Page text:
For instance, during the Nixon administration, the purchasing power of the dollar declined as prices rose. Inflation more than doubled to 8.8% in 1973. By 1980, it was at 14%.

When Nixon then, at the bequest of Wall Street, abandoned the gold standard, the dollar’s purchasing power dropped further for Americans. The dollar has lost more than 80% of its purchasing power since.

The lesson my dad taught me from those grocery outings was to live within your means. That’s because prices can change suddenly.

You need a cushion to navigate those tougher times without having to borrow. So, like my dad, my only debts were mortgages.

My dad also used those principles of patience and living within your means as a way to guide his investing.

His approach was to make slow, steady investments to accumulate wealth. He tended to invest in high-quality bonds, gold, and silver coins.

I’ve passed on similar lessons to the younger generations in my family.

Lesson 3: Never Stop Learning

Dad worked at IBM’s headquarters. He was a world-renowned statistician, and a math genius. At IBM, he created what would evolve into today’s AI.

Dad taught me to question everything. That philosophy shaped me in life as much as in investing.

There are a lot of facts out there. There’s a lot of misinformation too. So it’s on each of us to decipher what truths to follow. It’s how we form our own opinions and grow our knowledge.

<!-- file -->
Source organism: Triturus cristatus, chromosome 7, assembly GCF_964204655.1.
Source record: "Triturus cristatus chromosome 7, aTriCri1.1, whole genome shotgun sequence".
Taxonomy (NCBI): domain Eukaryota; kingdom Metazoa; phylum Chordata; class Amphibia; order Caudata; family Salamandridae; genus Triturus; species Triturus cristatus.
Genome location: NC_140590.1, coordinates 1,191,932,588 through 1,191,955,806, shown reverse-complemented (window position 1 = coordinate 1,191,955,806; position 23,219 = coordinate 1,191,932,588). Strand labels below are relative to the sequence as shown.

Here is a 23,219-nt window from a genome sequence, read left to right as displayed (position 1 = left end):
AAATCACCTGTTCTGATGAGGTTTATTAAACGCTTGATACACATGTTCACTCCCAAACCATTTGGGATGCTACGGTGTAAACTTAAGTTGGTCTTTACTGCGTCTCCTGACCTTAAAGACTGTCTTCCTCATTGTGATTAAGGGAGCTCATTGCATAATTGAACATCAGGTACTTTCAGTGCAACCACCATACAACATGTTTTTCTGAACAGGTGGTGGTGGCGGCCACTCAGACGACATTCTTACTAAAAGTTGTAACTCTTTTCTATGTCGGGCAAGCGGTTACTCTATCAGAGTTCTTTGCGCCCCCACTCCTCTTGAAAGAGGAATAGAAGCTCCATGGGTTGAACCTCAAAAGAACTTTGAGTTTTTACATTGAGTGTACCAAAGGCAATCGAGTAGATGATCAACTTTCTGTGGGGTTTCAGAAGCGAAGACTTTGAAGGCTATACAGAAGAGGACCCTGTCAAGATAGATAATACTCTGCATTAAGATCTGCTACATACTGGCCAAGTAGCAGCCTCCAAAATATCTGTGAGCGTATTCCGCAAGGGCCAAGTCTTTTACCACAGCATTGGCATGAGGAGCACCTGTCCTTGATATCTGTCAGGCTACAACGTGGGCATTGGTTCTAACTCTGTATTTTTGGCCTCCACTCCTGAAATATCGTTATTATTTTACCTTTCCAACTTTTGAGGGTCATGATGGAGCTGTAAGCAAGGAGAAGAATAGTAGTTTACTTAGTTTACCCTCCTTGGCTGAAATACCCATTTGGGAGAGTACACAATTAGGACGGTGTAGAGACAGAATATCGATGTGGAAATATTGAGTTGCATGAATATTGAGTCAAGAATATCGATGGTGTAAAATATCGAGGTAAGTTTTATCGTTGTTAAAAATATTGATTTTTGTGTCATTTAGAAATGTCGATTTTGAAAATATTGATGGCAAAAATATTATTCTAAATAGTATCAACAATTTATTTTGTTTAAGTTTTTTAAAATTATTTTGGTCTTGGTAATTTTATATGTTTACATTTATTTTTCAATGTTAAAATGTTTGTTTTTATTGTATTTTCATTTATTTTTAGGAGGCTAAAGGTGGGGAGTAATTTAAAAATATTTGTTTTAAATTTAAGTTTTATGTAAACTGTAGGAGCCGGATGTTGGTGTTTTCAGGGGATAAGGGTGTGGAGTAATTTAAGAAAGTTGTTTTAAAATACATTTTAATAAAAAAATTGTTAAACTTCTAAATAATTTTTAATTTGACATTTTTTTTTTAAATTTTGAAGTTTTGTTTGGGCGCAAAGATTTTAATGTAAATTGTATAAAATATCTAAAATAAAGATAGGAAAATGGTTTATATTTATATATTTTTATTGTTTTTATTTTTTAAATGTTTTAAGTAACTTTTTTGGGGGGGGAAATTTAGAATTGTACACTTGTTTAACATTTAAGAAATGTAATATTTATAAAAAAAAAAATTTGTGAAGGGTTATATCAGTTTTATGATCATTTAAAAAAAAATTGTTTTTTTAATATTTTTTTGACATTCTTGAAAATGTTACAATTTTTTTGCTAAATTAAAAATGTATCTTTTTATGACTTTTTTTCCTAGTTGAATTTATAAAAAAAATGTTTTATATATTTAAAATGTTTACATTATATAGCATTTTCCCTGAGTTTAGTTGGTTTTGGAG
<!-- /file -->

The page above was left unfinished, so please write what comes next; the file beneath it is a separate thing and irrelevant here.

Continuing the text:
For instance, my dad was the first person in his family to get a Ph.D. He did that while he was working full-time at IBM and raising three kids.

I was the second person in our family to get a Ph.D. It took me a lot longer than him, though.

I started a Ph.D. in statistics at NYU before I took a job at Bear Stearns. I completed all the coursework, but I didn’t finish the degree.

I chose to travel the world instead. First as an investment banker, then as a journalist and author.

For years, I worked and researched global trends in Japan, China, Brazil, and so many other countries.

At Bear, I became a senior managing director. I built and ran my own analytics group in London. I then became a managing director at Goldman Sachs, where I ran two teams.

This all gave me more insight into geopolitics and economics than a Ph.D. in statistics would have.

But I didn’t give up on getting that doctorate.

A few weeks before Dad died, he asked me if I was going to complete my “second” Ph.D. I told him I would. And so, I did.

Two decades after I set aside that first Ph.D. in statistics, I completed my doctorate. Except this time, it was in International Political Economy.

My educational path wasn’t conventional. But I have no regrets.

The point is that the path to higher knowledge isn’t always a straight line. And it’s never too late to follow your aspirations.

So, this year, I urge you to think about something you want to learn or understand better. And set aside the time to do just that. You won’t regret it.

Regards,

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Nomi Prins
Editor, Inside Wall Street with Nomi Prins